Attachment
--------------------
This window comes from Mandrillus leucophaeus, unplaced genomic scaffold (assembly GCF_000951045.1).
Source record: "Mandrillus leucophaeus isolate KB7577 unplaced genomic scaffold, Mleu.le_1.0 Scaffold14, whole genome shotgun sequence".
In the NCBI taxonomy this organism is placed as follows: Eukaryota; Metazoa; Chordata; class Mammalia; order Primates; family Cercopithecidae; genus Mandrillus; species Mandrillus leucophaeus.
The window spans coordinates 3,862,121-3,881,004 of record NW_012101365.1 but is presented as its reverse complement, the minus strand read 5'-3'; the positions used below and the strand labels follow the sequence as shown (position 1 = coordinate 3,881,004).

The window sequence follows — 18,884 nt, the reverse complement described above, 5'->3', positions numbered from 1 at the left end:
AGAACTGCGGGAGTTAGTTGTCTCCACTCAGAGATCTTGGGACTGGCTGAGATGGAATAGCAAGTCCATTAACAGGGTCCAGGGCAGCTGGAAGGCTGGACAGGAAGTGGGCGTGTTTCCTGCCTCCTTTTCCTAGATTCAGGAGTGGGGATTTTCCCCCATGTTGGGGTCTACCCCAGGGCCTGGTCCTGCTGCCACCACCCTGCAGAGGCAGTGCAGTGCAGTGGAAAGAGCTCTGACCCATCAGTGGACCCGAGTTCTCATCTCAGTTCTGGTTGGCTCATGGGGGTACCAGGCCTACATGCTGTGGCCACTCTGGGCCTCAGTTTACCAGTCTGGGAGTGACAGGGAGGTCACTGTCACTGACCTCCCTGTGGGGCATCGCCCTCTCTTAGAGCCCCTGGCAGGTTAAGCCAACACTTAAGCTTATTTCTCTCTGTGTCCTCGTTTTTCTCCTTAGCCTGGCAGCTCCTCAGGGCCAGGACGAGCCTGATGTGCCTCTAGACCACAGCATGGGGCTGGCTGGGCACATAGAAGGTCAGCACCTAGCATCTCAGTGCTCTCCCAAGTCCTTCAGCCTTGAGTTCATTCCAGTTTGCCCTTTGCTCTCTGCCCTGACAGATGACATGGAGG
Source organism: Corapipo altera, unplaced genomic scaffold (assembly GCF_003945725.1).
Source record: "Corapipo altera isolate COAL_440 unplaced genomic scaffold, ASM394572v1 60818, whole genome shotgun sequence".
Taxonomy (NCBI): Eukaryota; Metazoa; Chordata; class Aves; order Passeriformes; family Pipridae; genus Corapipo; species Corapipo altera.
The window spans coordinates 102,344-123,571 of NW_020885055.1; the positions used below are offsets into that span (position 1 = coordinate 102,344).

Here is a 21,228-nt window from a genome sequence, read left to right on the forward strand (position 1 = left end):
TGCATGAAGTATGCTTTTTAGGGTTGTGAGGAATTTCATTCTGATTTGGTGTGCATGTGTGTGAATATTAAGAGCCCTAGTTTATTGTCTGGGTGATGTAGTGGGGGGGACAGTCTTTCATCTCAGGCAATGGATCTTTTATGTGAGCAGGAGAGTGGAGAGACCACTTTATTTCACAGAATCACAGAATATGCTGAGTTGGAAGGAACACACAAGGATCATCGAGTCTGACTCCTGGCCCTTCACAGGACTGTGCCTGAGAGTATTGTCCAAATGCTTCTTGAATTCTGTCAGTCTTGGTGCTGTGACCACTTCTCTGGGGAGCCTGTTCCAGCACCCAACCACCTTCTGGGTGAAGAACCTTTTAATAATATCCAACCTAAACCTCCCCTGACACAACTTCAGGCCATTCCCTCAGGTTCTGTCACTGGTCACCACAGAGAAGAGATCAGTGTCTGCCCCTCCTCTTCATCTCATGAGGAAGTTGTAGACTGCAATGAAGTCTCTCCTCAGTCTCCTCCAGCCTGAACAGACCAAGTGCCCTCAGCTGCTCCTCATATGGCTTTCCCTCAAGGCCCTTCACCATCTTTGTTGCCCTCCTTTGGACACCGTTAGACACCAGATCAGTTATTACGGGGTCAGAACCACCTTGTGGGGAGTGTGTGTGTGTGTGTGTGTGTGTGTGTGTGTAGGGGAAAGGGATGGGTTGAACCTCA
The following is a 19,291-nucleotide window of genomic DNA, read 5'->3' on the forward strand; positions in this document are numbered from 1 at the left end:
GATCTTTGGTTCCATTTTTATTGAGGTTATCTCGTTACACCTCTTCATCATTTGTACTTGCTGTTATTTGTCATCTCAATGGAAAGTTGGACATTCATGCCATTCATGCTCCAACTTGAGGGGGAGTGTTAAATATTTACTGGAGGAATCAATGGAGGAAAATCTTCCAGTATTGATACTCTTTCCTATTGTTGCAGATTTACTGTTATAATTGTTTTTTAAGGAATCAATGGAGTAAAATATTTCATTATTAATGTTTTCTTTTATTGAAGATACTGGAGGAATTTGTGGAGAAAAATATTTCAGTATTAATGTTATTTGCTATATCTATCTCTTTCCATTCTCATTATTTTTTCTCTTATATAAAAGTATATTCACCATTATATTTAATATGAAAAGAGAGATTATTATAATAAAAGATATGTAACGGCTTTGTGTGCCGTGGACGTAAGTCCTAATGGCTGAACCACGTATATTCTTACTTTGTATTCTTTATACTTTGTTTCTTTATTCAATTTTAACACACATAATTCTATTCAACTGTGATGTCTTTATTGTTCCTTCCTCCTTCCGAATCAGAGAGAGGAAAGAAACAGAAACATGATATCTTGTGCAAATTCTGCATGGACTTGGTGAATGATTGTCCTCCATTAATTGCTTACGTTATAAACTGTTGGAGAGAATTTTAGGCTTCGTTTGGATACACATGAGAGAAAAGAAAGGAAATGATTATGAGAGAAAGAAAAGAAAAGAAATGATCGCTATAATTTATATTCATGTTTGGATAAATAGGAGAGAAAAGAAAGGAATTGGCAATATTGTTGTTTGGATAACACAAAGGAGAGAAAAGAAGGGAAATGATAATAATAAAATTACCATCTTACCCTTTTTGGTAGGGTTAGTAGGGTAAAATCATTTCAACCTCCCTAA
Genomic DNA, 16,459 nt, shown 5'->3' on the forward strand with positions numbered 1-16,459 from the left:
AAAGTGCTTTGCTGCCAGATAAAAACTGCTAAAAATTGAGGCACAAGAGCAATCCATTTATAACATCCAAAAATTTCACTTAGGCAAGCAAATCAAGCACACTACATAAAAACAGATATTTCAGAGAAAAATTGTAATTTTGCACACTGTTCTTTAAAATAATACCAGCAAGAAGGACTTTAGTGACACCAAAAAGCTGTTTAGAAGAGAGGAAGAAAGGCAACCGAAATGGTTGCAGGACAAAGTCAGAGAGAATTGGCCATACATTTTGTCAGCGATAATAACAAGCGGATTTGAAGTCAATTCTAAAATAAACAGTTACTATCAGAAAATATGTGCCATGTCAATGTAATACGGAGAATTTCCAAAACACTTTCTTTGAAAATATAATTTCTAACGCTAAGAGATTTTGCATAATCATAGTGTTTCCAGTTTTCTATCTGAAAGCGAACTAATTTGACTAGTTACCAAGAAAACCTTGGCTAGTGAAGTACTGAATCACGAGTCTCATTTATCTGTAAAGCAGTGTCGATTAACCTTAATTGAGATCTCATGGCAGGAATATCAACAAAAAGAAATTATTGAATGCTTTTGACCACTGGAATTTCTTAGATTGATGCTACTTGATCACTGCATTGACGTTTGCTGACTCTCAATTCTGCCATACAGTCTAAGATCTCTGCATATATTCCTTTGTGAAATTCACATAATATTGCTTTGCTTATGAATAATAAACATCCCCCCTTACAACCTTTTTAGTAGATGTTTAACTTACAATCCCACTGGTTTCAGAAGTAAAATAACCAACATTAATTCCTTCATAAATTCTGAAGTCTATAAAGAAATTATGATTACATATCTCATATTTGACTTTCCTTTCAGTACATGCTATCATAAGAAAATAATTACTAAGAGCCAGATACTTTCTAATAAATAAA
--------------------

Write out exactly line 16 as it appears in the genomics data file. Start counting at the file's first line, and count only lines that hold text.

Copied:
AAAGTGCTTTGCTGCCAGATAAAAACTGCTAAAAATTGAGGCACAAGAGCAATCCATTTATAACATCCAAAAATTTCACTTAGGCAAGCAAATCAAGCACACTACATAAAAACAGATATTTCAGAGAAAAATTGTAATTTTGCACACTGTTCTTTAAAATAATACCAGCAAGAAGGACTTTAGTGACACCAAAAAGCTGTTTAGAAGAGAGGAAGAAAGGCAACCGAAATGGTTGCAGGACAAAGTCAGAGAGAATTGGCCATACATTTTGTCAGCGATAATAACAAGCGGATTTGAAGTCAATTCTAAAATAAACAGTTACTATCAGAAAATATGTGCCATGTCAATGTAATACGGAGAATTTCCAAAACACTTTCTTTGAAAATATAATTTCTAACGCTAAGAGATTTTGCATAATCATAGTGTTTCCAGTTTTCTATCTGAAAGCGAACTAATTTGACTAGTTACCAAGAAAACCTTGGCTAGTGAAGTACTGAATCACGAGTCTCATTTATCTGTAAAGCAGTGTCGATTAACCTTAATTGAGATCTCATGGCAGGAATATCAACAAAAAGAAATTATTGAATGCTTTTGACCACTGGAATTTCTTAGATTGATGCTACTTGATCACTGCATTGACGTTTGCTGACTCTCAATTCTGCCATACAGTCTAAGATCTCTGCATATATTCCTTTGTGAAATTCACATAATATTGCTTTGCTTATGAATAATAAACATCCCCCCTTACAACCTTTTTAGTAGATGTTTAACTTACAATCCCACTGGTTTCAGAAGTAAAATAACCAACATTAATTCCTTCATAAATTCTGAAGTCTATAAAGAAATTATGATTACATATCTCATATTTGACTTTCCTTTCAGTACATGCTATCATAAGAAAATAATTACTAAGAGCCAGATACTTTCTAATAAATAAA